Why Do Cats Wink at You?

If you are like most cat owners, you are regularly surprised by the things that your cat does. Cats are rarely predictable, at least until they get old and set in their ways. One quirky thing that some cats seem to do is wink at their human family members. But cats cannot be winking for the same reasons that humans wink, right? So, why would a cat wink at someone? We have decided to answer this question once and for all. Here is why your cat might occasionally wink at you.

If your cat enjoys spending their time around you and they feel a deep bond with you, chances are that you will get a wink from them at least occasionally. But cats that tend to stick to the sides of their human companions and show other signs of affection, such as rubbing and talking, are likely to find the time to wink at the ones they care about most, but if you are not paying attention, you might miss it.

Why does my cat wink at me?

If you see your cat winking at you it may mean that she trusts you and she’s comfortable and safe when she is with you. However, it could also mean that she has an eye infection or it may be her way of saying “Thank you for the treat/snack/toy”.

Why do cats wink at you with one eye?

Kittens and cats that stare at others of their kind do so when they are feeling threatened, aggressive or hostile. But when cats blink at each other, they are giving each other a sign that they are coming in peace and that their intentions are friendly. A one-eyed blink is considered to be akin to a handshake or a hug.

Why does my cat wink at me slowly?

“The slow blink is a demonstration of eye contact without staring, and we interpret this behavior as a sign of relaxation and trust. Some might call that love.” Think of it this way: If a cat closes its eyes around like it’s falling asleep, it’s signaling that it doesn’t view you as a threat.

Did my cat just wink at me?

Cats do not use their regular eyelids to blink. … This can cause your cat to look like they are winking at you, when in fact, they are simply just trying to blink and moisten their eyes and lids. Once their eyelids are properly moistened, the blinking/winking should subside.

If you see your cat winking at you it may mean that she trusts you and shes comfortable and safe when she is with you. However, it could also mean that she has an eye infection or it may be her way of saying Thank you for the treat/snack/toy.

If you notice that your cat is winking at you then you should be glad for yourself because it means that she trusts you and shes comfortable, happy, and safe in your presence. When a cat blinks, which is to close both her eyes, it means shes showing love to you and shes comfortable and relaxed.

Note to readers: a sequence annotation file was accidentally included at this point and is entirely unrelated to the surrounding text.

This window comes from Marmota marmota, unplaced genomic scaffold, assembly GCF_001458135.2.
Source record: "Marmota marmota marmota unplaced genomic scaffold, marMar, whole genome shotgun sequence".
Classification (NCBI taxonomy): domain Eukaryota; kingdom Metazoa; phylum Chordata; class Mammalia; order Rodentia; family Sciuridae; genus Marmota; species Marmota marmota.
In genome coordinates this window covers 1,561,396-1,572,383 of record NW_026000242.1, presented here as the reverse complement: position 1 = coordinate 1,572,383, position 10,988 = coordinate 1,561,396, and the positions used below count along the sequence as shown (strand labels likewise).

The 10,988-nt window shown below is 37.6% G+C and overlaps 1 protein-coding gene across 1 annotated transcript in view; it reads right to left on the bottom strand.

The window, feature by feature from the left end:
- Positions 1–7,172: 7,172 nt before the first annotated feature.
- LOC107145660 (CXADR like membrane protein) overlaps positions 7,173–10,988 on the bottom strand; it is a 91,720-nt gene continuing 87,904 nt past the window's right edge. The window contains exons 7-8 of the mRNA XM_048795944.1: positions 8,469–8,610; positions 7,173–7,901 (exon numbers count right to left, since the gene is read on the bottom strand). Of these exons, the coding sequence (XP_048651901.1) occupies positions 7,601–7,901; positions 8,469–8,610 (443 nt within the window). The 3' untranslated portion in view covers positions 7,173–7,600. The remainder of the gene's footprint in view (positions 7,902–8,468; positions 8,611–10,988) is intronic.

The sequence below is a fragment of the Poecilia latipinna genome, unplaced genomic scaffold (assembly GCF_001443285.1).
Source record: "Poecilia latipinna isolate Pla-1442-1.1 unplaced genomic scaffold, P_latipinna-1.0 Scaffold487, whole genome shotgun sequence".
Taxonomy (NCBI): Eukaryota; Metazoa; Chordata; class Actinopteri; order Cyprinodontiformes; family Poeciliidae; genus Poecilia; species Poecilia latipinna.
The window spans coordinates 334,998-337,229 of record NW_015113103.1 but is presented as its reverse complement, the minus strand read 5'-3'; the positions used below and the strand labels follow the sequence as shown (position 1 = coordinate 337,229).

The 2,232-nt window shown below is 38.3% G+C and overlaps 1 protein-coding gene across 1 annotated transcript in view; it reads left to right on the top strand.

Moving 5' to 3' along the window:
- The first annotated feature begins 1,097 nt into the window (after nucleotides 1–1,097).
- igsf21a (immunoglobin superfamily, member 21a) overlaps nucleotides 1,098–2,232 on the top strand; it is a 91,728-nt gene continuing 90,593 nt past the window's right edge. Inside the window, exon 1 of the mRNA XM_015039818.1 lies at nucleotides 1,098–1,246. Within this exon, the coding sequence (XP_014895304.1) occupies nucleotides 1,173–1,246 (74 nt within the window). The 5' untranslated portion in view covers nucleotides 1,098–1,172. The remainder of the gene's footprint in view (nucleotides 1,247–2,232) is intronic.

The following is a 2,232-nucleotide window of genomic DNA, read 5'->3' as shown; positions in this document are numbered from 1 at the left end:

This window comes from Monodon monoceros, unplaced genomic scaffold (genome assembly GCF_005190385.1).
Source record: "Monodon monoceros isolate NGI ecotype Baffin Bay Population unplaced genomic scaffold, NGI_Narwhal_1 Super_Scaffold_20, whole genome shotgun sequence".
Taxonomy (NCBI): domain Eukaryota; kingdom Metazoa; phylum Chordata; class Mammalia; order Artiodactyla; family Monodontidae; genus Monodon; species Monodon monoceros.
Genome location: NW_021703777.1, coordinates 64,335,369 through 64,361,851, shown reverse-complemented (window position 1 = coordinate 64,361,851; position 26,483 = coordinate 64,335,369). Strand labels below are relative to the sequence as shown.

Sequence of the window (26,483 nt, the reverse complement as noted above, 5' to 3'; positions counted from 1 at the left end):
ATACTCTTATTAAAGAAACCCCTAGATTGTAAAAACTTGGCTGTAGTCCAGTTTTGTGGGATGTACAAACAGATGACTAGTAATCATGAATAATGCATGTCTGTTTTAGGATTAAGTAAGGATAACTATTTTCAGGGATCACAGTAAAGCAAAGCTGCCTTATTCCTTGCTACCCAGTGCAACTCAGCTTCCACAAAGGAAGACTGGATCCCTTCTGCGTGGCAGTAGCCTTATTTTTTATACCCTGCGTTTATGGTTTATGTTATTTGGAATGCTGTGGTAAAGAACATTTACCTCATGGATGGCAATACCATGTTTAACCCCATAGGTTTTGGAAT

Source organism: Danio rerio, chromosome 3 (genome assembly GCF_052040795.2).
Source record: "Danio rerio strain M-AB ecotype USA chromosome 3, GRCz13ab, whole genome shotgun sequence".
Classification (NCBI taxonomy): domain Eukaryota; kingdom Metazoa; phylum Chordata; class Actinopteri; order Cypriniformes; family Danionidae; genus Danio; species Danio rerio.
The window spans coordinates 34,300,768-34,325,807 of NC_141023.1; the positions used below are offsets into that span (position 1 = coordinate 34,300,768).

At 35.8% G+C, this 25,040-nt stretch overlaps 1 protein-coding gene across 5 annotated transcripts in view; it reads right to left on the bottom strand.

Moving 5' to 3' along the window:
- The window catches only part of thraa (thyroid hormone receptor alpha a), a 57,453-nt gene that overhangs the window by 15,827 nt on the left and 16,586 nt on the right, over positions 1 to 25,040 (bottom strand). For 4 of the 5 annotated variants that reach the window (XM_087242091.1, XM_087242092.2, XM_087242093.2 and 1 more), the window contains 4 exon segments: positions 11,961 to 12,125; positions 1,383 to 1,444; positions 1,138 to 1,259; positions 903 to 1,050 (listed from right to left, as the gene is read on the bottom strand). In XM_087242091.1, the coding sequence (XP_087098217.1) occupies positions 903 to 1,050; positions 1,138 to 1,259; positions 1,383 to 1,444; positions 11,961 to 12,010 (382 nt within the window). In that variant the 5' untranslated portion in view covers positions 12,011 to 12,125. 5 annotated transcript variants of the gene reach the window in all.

Cats have a third eyelid called the nictitating membrane which is translucent and moves diagonally from the eyes inner corner and up across it to maintain the moistness. However, there are times that one of the eyes may become drier compared to the other or there may be a trapped strand or fur which makes cats blink with their regular eyelids. As a result, if cats just blink one eye to remove a foreign particle, it may appear that theyre winking at you.

Symptoms: rubbing and squinting; redness and swelling; sneezing; eye and nasal discharge Glaucoma a serious condition caused by pressure in the eye due to excess fluid buildup; this should be treated immediately to avoid blindness If your cat looks and winks at you then youre one fortunate pet parent because it probably means that she trusts you and she feels comfortable and secured with you.

Cat wink reflects a plethora of moods, expressions, and attitudes, ranging from cool apathy, goofy playfulness, or intense concentration, to snarling rage or excessive affection.

In reality, cat behavior and facial expressions actually have meaning beyond a desire to exhibit the obvious superiority of the feline species. A winking kitty is showing affection and feels comfortable and safe in your presence.

Myrna Milani, DVM, an animal behaviorist, tells Pets.webMD that wide pupil and a direct stare reveals a cat who is visually trying to take in as much information as possible. Thus a cat will harass, play with, and generally annoy whomever least wants the attention! Since an intense, wide-eyed stare denotes fear or hostility, the larger the cats pupils, the more alarmed or afraid she may be.

If you are staring into her eyes, she believes that you, like another cat, are asserting your dominance and hostility. She will either meet your gaze with haughty defiance and be ready to defend herself, or she will accept your dominance and try to avoid eye contact by running away. By the same token, a cat who is willing to close her eyes in your presence feels safe and secure in your company.